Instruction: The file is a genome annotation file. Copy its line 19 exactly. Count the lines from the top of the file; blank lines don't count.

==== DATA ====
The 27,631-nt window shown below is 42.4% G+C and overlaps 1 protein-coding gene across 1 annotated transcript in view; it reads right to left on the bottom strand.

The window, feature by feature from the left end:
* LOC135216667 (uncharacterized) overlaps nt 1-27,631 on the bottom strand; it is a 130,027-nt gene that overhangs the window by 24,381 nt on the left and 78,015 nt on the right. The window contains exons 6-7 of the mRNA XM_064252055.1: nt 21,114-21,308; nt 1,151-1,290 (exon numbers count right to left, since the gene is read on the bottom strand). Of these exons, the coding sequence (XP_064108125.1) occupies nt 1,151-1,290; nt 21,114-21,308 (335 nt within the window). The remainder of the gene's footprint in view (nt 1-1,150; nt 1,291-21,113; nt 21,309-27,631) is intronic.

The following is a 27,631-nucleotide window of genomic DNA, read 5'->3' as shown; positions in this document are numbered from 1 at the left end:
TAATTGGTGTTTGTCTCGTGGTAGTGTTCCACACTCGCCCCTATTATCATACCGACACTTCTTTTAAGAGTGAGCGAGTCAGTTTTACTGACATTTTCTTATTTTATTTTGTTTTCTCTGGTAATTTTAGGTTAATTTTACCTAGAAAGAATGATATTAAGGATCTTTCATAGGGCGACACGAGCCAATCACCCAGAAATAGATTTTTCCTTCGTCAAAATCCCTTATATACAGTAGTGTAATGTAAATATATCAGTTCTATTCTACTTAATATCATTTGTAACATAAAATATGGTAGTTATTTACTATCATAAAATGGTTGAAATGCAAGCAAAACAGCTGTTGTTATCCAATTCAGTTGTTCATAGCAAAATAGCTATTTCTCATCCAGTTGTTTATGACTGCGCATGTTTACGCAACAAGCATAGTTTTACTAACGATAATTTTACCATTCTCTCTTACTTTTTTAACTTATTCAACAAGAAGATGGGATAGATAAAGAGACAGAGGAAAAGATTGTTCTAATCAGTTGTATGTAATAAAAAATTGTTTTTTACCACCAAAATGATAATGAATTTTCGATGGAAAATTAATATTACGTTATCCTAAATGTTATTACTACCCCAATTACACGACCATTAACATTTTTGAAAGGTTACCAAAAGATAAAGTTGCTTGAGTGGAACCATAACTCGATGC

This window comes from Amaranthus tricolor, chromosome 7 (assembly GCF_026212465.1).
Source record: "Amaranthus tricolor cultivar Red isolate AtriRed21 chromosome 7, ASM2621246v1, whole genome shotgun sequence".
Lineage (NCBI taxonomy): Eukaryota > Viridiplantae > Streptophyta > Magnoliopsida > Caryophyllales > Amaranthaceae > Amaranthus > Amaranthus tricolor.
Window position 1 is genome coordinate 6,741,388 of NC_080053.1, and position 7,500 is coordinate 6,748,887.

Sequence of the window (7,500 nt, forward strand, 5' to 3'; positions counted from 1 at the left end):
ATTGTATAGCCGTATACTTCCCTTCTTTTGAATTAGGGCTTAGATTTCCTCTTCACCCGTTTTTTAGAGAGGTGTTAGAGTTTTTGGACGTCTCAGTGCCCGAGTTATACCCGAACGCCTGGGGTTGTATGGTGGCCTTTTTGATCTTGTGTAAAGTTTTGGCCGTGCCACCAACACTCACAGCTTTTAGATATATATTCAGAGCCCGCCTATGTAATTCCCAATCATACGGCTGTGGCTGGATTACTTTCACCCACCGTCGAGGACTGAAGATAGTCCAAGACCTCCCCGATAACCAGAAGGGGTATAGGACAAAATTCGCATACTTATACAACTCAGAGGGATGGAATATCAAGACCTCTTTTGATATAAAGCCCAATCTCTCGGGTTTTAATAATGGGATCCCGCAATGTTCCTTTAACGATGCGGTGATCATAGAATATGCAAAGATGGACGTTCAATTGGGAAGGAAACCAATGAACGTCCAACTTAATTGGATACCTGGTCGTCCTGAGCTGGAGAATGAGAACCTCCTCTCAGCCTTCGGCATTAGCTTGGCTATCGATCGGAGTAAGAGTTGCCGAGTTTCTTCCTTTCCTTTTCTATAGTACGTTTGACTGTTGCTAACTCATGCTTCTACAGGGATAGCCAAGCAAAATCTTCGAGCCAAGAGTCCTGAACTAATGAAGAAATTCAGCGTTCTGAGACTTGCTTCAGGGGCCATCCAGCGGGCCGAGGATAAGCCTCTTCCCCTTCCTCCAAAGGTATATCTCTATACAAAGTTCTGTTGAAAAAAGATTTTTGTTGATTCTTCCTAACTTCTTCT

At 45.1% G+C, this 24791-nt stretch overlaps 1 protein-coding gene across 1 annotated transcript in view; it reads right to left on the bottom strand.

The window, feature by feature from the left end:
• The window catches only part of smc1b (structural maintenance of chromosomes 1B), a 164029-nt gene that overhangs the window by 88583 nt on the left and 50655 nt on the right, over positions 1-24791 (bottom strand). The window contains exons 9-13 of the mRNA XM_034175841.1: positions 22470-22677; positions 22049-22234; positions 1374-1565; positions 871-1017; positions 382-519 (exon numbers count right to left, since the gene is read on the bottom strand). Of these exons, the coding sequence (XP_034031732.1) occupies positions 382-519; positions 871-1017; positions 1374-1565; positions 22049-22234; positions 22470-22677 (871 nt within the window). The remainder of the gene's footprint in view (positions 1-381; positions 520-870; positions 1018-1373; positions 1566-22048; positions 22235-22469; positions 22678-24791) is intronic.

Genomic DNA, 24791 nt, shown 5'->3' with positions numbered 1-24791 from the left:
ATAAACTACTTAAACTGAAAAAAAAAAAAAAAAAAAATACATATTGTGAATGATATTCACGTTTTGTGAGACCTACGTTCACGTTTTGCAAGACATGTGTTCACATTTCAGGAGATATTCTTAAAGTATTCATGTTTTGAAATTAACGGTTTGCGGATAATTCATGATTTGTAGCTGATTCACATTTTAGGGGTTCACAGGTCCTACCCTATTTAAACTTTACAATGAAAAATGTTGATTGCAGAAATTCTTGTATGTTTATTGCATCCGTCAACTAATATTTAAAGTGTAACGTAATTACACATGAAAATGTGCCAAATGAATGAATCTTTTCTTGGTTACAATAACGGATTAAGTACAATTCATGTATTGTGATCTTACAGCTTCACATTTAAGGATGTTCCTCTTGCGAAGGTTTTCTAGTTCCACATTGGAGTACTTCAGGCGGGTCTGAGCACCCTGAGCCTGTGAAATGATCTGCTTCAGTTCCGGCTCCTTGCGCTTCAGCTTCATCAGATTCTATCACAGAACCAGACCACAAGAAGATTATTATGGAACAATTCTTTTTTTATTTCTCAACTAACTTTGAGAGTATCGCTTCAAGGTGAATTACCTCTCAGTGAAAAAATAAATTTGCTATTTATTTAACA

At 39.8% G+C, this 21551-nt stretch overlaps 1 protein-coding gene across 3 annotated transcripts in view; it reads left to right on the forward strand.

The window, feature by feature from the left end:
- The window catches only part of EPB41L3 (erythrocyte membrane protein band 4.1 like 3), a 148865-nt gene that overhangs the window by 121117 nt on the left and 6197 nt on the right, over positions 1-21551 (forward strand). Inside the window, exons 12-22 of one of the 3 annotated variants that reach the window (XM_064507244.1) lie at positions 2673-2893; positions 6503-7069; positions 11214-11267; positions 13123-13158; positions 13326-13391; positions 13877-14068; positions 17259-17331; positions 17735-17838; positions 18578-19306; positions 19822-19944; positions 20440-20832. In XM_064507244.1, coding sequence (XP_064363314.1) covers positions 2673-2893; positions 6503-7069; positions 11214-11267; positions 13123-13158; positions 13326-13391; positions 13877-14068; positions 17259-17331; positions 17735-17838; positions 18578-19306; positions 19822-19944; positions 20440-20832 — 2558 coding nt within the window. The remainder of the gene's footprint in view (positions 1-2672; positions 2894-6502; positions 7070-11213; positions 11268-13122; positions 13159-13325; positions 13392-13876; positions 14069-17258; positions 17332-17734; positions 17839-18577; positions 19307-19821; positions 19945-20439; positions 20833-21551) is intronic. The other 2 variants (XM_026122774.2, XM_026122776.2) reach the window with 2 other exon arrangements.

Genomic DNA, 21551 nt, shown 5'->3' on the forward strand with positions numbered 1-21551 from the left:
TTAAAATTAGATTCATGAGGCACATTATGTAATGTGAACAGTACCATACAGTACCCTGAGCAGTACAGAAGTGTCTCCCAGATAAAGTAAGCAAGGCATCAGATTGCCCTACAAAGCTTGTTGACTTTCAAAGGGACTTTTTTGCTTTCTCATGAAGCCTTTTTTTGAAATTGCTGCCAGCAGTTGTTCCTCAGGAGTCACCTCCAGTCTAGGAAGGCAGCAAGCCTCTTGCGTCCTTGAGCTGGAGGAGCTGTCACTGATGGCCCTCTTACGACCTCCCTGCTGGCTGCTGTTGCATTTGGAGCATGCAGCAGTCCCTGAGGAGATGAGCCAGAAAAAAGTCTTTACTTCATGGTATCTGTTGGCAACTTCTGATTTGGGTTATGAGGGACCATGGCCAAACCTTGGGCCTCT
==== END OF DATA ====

- The window catches only part of EPB41L3 (erythrocyte membrane protein band 4.1 like 3), a 148865-nt gene that overhangs the window by 121117 nt on the left and 6197 nt on the right, over positions 1-21551 (forward strand). Inside the window, exons 12-22 of one of the 3 annotated variants that reach the window (XM_064507244.1) lie at positions 2673-2893; positions 6503-7069; positions 11214-11267; positions 13123-13158; positions 13326-13391; positions 13877-14068; positions 17259-17331; positions 17735-17838; positions 18578-19306; positions 19822-19944; positions 20440-20832. In XM_064507244.1, coding sequence (XP_064363314.1) covers positions 2673-2893; positions 6503-7069; positions 11214-11267; positions 13123-13158; positions 13326-13391; positions 13877-14068; positions 17259-17331; positions 17735-17838; positions 18578-19306; positions 19822-19944; positions 20440-20832 — 2558 coding nt within the window. The remainder of the gene's footprint in view (positions 1-2672; positions 2894-6502; positions 7070-11213; positions 11268-13122; positions 13159-13325; positions 13392-13876; positions 14069-17258; positions 17332-17734; positions 17839-18577; positions 19307-19821; positions 19945-20439; positions 20833-21551) is intronic. The other 2 variants (XM_026122774.2, XM_026122776.2) reach the window with 2 other exon arrangements.